Can Positive Campaigns Help More Smokers Quit?

There are advertisements everywhere that try to convince people to quit smoking because of the detrimental effects it has on their health. But you seldom see advertisements that promote the health benefits smokers would gain if they quit smoking. Because positive and negative messages will resonate differently in people, you will need to create messages that have the ability to connect with all members of your audience. Could more positive anti-smoking campaigns be the key to getting more people to quit?

I am not a smoker, but as a health communicator, I take notice of the numerous campaigns that try to get smokers to quit. Rarely do I see a positive message promoting the campaign. Thinking back to when you were younger, how often would you go out of your way to do something even after being told that it was bad for you? We like to think that we are invincible and that we can take part in risky behaviors. We like to think nothing bad will happen to us, and this is especially true of people in their teens and early 20s. But we also like to participate in activities in which we are able to personally receive some kind of benefit. It is that fact that has led some anti-smoking campaigns to take a different approach and promote the benefits smokers can receive rather than just the risks of smoking to quit. Fortunately, smokers don’t need to wait long to start reaping those benefits. Benefits of quitting smoking can be felt almost immediately, and many changes can happen in the first 24 hours.

In the first 24 hours:

  • Heart rate begins to return to normal levels within 20 minutes
  • Heart rate and blood pressure have lowered close to normal levels after two hours
  • Within 12 hours, carbon monoxide levels decrease and blood oxygen levels increase
  • Within 24 hours, the risk for suffering a heart attack has already begun to decrease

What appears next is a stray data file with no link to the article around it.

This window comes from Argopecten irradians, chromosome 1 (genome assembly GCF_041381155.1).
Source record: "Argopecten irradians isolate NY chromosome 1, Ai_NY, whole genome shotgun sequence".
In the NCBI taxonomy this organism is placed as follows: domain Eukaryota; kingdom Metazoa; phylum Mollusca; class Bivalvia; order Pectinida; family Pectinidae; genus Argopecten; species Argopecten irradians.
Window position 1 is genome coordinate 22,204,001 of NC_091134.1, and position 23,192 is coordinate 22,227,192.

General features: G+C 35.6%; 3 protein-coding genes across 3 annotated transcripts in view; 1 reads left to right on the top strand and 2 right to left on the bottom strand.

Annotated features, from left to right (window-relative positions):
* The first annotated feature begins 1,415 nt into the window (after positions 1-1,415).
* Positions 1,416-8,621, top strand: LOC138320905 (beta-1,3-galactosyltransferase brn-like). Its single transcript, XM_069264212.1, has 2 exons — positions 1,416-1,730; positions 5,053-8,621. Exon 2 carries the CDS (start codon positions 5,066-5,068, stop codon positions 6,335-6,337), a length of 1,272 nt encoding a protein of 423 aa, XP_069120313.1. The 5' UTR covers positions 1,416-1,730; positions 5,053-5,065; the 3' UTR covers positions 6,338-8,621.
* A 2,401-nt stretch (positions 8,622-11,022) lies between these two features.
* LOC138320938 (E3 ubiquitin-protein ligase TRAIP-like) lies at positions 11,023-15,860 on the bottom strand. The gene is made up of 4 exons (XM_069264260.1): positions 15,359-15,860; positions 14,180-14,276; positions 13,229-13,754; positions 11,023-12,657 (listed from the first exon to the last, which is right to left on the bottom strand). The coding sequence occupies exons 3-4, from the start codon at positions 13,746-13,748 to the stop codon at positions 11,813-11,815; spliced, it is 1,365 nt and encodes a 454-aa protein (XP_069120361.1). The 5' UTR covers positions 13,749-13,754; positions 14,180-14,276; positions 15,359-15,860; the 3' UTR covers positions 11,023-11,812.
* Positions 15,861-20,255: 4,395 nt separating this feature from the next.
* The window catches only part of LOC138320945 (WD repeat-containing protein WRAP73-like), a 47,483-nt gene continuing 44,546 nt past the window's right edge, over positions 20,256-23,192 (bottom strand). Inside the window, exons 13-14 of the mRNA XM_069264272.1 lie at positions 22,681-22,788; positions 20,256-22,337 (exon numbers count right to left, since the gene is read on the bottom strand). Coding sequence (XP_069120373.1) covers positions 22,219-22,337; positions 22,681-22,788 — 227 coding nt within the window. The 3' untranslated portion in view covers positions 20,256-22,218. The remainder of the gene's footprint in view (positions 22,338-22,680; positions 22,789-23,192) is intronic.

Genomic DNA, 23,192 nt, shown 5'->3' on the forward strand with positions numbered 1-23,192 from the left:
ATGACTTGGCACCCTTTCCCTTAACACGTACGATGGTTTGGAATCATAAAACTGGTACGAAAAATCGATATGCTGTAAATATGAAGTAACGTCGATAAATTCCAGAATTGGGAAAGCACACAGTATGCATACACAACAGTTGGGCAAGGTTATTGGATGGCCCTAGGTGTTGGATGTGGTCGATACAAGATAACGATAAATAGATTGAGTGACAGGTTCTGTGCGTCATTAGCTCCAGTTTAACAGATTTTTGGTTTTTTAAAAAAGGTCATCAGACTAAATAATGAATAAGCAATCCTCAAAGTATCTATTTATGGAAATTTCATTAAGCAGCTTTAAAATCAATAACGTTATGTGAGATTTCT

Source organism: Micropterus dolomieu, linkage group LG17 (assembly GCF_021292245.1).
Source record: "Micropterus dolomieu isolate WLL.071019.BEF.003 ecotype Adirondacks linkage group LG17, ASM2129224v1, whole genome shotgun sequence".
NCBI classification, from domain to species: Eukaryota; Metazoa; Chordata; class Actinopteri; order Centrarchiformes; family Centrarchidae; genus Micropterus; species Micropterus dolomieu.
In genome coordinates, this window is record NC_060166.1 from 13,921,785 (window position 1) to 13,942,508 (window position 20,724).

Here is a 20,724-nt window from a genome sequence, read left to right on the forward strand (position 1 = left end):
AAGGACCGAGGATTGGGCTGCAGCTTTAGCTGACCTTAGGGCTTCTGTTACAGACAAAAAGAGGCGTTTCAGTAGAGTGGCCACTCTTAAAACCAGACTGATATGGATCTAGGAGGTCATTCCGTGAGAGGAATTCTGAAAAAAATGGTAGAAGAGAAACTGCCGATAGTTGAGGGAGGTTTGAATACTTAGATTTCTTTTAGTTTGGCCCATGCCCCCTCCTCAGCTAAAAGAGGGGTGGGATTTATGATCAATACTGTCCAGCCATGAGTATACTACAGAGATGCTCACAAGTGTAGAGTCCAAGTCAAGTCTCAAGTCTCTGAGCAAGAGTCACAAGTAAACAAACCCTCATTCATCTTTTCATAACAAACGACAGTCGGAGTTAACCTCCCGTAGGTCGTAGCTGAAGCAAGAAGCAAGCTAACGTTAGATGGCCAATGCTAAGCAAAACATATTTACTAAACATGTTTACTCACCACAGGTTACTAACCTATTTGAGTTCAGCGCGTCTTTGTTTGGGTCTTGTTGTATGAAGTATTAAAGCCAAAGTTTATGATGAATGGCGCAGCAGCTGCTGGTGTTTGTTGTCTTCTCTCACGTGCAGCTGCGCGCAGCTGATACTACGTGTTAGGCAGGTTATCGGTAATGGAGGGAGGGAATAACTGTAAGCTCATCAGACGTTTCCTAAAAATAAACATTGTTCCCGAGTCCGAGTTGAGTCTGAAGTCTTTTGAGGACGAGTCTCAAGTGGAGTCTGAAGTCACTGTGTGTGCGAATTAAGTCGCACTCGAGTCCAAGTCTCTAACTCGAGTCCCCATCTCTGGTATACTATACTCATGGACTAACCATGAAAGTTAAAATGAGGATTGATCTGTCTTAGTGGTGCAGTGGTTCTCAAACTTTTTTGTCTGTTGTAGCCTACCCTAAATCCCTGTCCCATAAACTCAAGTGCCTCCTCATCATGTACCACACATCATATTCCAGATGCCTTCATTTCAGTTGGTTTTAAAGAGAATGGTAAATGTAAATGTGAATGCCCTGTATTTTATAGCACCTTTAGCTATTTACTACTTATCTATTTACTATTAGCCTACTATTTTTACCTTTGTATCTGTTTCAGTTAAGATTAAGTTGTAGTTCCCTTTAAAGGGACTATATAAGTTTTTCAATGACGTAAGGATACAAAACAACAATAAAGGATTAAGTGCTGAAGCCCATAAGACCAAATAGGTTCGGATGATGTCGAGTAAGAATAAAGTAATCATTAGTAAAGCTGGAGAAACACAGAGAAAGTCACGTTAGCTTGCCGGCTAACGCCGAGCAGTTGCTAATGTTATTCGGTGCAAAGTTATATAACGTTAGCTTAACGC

In the first year:

  • After 48 hours, nerve endings begin to re-grow and the ability to taste and smell is improved
  • Nicotine will be completely out of the body after three days
  • Within weeks, lung function and circulation improve allowing you to more easily perform physical activity
  • After about a month, lungs begin to repair themselves and their function continues to improve
  • One year later, the risk of developing heart disease is decreased by 50 percent compared to if that person were still smoking

In the long run:

  • After five years of not smoking, the risk of suffering a stroke is about the same as someone who doesn’t smoke
  • Ten years after quitting, the risk of developing lung cancer is roughly half that of smokers and there is a decreased risk of developing a number of cancers, including mouth, throat, and esophagus
  • After 15 years, the risk of developing heart disease is the same as someone who doesn’t smoke

After quitting, a person’s life span will increase and they may be able to enjoy a higher quality of life as a result of a lower risk of developing a number of different serious health conditions.

Quitting smoking is an incredibly difficult task to accomplish because of the highly addictive nature of nicotine. Health communicators must leverage these positive health benefits when constructing anti-smoking campaigns. If your current anti-smoking campaign isn’t producing desired results, you may need to reconsider the focus. Try changing your message to include the positives and see if that change helps your audience make the change for a healthier future.

Original post.


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